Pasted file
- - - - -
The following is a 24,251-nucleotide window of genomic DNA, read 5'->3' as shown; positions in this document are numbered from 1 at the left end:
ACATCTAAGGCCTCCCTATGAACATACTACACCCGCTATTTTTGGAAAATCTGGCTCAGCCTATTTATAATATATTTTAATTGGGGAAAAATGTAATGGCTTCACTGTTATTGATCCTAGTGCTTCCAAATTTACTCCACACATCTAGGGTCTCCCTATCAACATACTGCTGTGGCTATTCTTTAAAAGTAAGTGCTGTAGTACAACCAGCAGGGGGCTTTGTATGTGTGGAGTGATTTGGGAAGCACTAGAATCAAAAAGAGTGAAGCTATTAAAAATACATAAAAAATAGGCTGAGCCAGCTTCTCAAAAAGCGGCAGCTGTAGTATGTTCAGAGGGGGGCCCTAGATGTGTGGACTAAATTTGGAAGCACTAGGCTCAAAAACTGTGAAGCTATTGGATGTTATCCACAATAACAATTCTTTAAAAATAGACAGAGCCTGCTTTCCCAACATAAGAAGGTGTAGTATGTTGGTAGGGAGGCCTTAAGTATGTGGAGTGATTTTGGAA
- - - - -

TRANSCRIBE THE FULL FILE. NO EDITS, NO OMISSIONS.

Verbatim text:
The following is a 24,251-nucleotide window of genomic DNA, read 5'->3' as shown; positions in this document are numbered from 1 at the left end:
ACATCTAAGGCCTCCCTATGAACATACTACACCCGCTATTTTTGGAAAATCTGGCTCAGCCTATTTATAATATATTTTAATTGGGGAAAAATGTAATGGCTTCACTGTTATTGATCCTAGTGCTTCCAAATTTACTCCACACATCTAGGGTCTCCCTATCAACATACTGCTGTGGCTATTCTTTAAAAGTAAGTGCTGTAGTACAACCAGCAGGGGGCTTTGTATGTGTGGAGTGATTTGGGAAGCACTAGAATCAAAAAGAGTGAAGCTATTAAAAATACATAAAAAATAGGCTGAGCCAGCTTCTCAAAAAGCGGCAGCTGTAGTATGTTCAGAGGGGGGCCCTAGATGTGTGGACTAAATTTGGAAGCACTAGGCTCAAAAACTGTGAAGCTATTGGATGTTATCCACAATAACAATTCTTTAAAAATAGACAGAGCCTGCTTTCCCAACATAAGAAGGTGTAGTATGTTGGTAGGGAGGCCTTAAGTATGTGGAGTGATTTTGGAA